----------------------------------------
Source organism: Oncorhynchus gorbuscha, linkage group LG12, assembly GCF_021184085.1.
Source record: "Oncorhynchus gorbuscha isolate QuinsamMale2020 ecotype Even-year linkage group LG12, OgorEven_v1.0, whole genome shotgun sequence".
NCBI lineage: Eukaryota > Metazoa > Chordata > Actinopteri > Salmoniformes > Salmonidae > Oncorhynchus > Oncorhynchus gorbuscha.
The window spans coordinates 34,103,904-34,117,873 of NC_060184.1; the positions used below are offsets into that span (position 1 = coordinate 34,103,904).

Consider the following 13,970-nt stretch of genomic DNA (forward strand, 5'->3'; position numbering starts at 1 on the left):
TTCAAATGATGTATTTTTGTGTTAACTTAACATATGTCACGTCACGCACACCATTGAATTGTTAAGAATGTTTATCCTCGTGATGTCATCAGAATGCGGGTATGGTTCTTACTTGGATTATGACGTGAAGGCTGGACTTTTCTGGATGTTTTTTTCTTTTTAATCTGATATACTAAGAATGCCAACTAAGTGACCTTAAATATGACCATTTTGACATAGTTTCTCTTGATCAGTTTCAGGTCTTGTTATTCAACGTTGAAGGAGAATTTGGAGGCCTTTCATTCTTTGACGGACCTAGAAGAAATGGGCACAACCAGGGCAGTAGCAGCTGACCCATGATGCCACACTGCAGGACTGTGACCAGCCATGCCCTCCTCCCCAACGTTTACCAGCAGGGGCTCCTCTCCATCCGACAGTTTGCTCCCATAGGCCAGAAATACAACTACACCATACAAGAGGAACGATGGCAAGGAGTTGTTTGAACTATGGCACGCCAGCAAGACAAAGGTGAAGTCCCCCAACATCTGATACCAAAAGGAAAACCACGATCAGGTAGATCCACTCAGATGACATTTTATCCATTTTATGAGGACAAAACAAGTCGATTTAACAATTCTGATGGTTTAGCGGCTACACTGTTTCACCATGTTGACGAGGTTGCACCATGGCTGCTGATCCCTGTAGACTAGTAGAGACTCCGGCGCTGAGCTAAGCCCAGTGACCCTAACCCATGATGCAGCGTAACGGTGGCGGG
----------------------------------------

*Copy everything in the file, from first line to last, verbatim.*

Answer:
Source organism: Oncorhynchus gorbuscha, linkage group LG12, assembly GCF_021184085.1.
Source record: "Oncorhynchus gorbuscha isolate QuinsamMale2020 ecotype Even-year linkage group LG12, OgorEven_v1.0, whole genome shotgun sequence".
NCBI lineage: Eukaryota > Metazoa > Chordata > Actinopteri > Salmoniformes > Salmonidae > Oncorhynchus > Oncorhynchus gorbuscha.
The window spans coordinates 34,103,904-34,117,873 of NC_060184.1; the positions used below are offsets into that span (position 1 = coordinate 34,103,904).

Consider the following 13,970-nt stretch of genomic DNA (forward strand, 5'->3'; position numbering starts at 1 on the left):
TTCAAATGATGTATTTTTGTGTTAACTTAACATATGTCACGTCACGCACACCATTGAATTGTTAAGAATGTTTATCCTCGTGATGTCATCAGAATGCGGGTATGGTTCTTACTTGGATTATGACGTGAAGGCTGGACTTTTCTGGATGTTTTTTTCTTTTTAATCTGATATACTAAGAATGCCAACTAAGTGACCTTAAATATGACCATTTTGACATAGTTTCTCTTGATCAGTTTCAGGTCTTGTTATTCAACGTTGAAGGAGAATTTGGAGGCCTTTCATTCTTTGACGGACCTAGAAGAAATGGGCACAACCAGGGCAGTAGCAGCTGACCCATGATGCCACACTGCAGGACTGTGACCAGCCATGCCCTCCTCCCCAACGTTTACCAGCAGGGGCTCCTCTCCATCCGACAGTTTGCTCCCATAGGCCAGAAATACAACTACACCATACAAGAGGAACGATGGCAAGGAGTTGTTTGAACTATGGCACGCCAGCAAGACAAAGGTGAAGTCCCCCAACATCTGATACCAAAAGGAAAACCACGATCAGGTAGATCCACTCAGATGACATTTTATCCATTTTATGAGGACAAAACAAGTCGATTTAACAATTCTGATGGTTTAGCGGCTACACTGTTTCACCATGTTGACGAGGTTGCACCATGGCTGCTGATCCCTGTAGACTAGTAGAGACTCCGGCGCTGAGCTAAGCCCAGTGACCCTAACCCATGATGCAGCGTAACGGTGGCGGG